A second look at 510(k) changes
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The topic is 510(k) changes, a topic that is still producing more than its share of 483's and warning letters. In general, FDA does not return filings because the change described in them is not sufficiently "significant", and only rarely suggests that the traditional 510(k) should at least be scaled down to a special 510(k).
Therefore, it is up to the sponsor/manufacturer to determine whether this change will be significant or not. The decision has to be made by the manufacturer, subject to review by the FDA inspector. This talk will provide quality and regulatory personnel the means to help to the company make the right decision and document it fully, before the change goes through.
Why should you Attend: Failure to file a 510(k) for a change to a product which has already been cleared under 510(k) is one of the more frequent complaints in 483's and in warning letters. The result of this finding is the requirement to file a 510(k) for a product that is on the market, and usually, to file a 510(k) and have the change cleared before the product can be marketed with the change. In general, FDA will not insist on recalling product with the change already in the market unless they decide there is a safety issue, but even so, this means disruption of the manufacturing (already producing the changed product) and marketing for the product. The best approach is to understand what FDA means by a "significant change" and document completely the reasons why you believe the change does not warrant a filing.
Areas Covered in the Session:
Who Will Benefit:
- Background: the regulation
- Guidance and FDA expectations
- Concrete examples
- Analysis (consecutive changes)and checklist
- QA and RA specialists
- QA and RA managers
Anna Longwellis currently principal attorney of the Palo Alto Law firm, Longwell and Associates, which specializes in Food and Drug law. The firm has expertise in US FDA expectations, regulation and law, affecting the development and ultimate marketing of new medical products, drugs, devices and biologics.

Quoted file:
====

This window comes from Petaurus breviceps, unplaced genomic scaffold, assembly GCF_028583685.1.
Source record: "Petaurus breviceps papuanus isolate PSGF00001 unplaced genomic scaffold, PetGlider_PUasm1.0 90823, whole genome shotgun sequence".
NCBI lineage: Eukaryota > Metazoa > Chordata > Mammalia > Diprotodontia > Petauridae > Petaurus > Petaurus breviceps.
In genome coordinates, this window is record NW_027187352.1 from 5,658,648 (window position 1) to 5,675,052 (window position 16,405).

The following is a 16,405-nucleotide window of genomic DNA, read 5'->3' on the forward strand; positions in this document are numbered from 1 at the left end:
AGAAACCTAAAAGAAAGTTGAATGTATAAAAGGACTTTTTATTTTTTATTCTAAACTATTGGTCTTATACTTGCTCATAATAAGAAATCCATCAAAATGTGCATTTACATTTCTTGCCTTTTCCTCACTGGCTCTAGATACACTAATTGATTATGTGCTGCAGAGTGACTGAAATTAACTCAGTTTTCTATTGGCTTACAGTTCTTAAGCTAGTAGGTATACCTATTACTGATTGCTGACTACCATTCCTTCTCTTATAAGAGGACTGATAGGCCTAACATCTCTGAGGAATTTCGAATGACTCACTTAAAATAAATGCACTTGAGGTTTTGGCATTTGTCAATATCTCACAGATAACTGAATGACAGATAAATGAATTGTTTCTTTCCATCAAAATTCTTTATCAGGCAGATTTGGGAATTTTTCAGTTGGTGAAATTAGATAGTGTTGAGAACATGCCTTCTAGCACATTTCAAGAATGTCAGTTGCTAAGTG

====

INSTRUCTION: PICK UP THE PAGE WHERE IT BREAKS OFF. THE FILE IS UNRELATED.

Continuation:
They have served the regulatory needs of large (>$2 billion/year) divisions of Fortune 500 companies, and small (4 person) biotech start-ups. Prior to establishing the firm, Ms. Longwell was VP of Regulatory affairs for Becton Dickinson, Medical a > $2 billion/annum unit of BD engaged in global manufacture and sale of medical devices, consumer products and OTC drugs. In that context, she participated as regulatory expert in many pre-acquisition due diligence teams.
Prior work experience included a division of BD investigating monoclonal antibodies as therapy, and Alza Corporation during the period when they pioneered combination products. She has been a visiting lecturer in food and drug law at the University of Santa Clara school of law, a visiting lecturer in food law at the Institute of Agribusiness, University of Santa Clara School of Business, a visiting lecturer in regulatory topics at the Haas School of Business, UC Berkeley, and the UC Santa Cruz Extension (UCSC), and an instructor for the Food and Drug Law Institute (FDLI) internship program at Catholic University, Washington DC.
Currently, she is co-teaching a class in US Medical Device Regulation, winter quarters at UCSC. Ms. Longwell has coauthored a book chapter titled "Due Diligence Points to Consider" in the "Expert's Guide to Healthcare Product Due Diligence" published by FDLI.
Ms. Longwell holds a bachelor's degree in Chemistry from San Francisco College for Women (now USF), a Master's degree in Physical Science from Stanford University, and a JD and MBA from The University of Santa Clara School of Law and School of Business, respectively. She is a current member of the California Bar (#166040) and the US Patent bar (#50629).